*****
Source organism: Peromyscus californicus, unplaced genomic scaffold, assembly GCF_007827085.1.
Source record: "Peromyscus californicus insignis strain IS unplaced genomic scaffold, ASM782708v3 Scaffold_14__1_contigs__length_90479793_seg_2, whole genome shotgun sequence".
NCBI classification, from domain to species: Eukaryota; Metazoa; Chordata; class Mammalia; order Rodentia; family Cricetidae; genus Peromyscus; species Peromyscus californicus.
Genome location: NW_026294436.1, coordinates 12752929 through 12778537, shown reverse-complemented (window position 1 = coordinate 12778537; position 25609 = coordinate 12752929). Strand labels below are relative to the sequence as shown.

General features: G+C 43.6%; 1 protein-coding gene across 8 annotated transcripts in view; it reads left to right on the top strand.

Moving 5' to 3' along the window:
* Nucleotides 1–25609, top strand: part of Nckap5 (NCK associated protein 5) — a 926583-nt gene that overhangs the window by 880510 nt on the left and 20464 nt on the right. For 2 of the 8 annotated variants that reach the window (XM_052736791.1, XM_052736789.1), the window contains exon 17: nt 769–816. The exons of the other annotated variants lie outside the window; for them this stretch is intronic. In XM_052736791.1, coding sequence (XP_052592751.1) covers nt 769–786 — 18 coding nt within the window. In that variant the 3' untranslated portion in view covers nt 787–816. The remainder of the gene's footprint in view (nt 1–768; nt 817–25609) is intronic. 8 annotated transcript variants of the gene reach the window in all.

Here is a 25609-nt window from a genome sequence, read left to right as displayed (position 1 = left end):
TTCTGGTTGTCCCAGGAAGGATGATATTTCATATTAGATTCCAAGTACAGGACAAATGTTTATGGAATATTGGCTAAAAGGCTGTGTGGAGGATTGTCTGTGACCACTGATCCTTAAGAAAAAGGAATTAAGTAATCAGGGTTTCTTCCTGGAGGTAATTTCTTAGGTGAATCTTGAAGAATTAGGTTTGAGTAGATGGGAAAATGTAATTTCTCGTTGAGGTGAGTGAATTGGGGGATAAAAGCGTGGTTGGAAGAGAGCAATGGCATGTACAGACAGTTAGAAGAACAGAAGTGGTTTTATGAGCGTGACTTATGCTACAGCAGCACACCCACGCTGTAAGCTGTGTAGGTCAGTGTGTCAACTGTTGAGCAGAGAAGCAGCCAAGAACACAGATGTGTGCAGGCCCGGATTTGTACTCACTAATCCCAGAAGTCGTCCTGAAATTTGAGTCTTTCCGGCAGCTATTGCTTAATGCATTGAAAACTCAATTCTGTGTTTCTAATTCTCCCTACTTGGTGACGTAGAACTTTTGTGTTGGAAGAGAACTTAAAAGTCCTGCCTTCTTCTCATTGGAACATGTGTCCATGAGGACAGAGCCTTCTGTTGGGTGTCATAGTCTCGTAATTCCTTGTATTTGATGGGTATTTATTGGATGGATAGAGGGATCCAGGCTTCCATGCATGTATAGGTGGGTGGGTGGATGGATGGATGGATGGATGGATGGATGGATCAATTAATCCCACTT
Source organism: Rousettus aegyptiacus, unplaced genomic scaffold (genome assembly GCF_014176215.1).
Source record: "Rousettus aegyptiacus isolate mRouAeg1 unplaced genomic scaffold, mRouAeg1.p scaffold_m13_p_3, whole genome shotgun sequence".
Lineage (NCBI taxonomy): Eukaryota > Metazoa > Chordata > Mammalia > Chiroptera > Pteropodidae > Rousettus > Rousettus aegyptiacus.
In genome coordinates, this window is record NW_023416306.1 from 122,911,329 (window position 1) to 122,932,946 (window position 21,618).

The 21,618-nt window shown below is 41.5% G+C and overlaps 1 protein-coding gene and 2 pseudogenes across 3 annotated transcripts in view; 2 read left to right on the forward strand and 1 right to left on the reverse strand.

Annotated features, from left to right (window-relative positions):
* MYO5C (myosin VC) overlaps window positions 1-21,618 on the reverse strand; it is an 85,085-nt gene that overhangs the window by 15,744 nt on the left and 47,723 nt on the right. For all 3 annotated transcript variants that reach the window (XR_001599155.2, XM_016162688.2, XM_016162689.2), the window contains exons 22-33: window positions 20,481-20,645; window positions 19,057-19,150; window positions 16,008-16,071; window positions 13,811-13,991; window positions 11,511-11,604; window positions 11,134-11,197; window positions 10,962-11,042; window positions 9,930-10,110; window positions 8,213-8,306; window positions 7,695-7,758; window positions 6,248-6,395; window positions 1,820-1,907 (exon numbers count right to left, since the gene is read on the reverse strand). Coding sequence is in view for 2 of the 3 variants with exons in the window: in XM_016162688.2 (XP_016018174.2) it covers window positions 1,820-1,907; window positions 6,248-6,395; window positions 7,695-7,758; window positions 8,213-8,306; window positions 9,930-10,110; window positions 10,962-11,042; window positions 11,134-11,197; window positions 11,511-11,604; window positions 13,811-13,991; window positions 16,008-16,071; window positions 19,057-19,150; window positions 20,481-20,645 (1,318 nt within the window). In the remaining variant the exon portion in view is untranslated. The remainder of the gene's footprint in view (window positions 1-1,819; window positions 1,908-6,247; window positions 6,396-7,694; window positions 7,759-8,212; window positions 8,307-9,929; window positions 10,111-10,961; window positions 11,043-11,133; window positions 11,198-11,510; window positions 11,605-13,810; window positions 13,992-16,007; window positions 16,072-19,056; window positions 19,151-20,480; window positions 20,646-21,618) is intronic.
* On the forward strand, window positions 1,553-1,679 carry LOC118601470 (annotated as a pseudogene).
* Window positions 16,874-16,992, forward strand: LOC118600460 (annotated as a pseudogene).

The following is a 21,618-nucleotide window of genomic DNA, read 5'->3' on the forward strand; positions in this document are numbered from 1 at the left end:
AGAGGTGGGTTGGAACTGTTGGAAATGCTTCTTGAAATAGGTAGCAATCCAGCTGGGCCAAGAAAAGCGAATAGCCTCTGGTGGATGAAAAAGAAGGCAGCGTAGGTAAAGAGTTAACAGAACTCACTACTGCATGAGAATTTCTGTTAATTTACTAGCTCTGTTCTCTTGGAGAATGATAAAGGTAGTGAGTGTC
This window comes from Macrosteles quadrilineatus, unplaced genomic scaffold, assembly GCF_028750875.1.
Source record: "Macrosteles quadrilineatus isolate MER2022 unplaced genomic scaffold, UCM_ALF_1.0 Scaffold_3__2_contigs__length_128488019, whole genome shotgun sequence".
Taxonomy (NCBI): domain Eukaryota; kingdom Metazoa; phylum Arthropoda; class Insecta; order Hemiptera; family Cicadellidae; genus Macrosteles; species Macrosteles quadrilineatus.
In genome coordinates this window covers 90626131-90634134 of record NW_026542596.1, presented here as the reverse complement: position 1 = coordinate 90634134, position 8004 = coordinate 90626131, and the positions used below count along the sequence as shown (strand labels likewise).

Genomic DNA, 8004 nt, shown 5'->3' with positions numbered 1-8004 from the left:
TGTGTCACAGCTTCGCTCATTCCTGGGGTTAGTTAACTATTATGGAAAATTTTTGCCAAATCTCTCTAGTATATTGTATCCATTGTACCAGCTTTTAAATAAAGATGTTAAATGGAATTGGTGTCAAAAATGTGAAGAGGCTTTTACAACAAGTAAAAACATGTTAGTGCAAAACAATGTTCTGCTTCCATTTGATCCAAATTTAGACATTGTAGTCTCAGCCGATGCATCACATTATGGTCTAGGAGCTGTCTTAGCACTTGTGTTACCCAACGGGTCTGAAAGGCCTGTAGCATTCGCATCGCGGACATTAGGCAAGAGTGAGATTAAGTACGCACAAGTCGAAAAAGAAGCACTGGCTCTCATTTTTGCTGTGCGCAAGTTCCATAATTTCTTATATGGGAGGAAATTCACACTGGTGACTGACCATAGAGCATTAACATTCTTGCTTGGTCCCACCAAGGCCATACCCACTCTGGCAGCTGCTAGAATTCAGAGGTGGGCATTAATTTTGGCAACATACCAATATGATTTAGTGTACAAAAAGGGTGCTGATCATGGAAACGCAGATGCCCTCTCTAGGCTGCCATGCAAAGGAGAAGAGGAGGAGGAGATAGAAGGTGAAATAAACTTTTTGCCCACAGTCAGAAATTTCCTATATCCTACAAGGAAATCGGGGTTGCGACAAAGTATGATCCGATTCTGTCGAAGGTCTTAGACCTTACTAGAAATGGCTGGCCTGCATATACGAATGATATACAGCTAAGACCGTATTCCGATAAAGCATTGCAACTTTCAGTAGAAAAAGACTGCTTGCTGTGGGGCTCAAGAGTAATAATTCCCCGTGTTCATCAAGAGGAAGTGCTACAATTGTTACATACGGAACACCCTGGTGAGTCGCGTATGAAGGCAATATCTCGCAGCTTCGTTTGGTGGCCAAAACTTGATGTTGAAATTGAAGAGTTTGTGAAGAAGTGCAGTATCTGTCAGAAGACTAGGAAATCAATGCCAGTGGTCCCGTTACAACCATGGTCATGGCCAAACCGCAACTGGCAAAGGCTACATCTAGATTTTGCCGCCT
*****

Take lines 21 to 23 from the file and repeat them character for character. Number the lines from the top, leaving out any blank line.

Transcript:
This window comes from Macrosteles quadrilineatus, unplaced genomic scaffold, assembly GCF_028750875.1.
Source record: "Macrosteles quadrilineatus isolate MER2022 unplaced genomic scaffold, UCM_ALF_1.0 Scaffold_3__2_contigs__length_128488019, whole genome shotgun sequence".
Taxonomy (NCBI): domain Eukaryota; kingdom Metazoa; phylum Arthropoda; class Insecta; order Hemiptera; family Cicadellidae; genus Macrosteles; species Macrosteles quadrilineatus.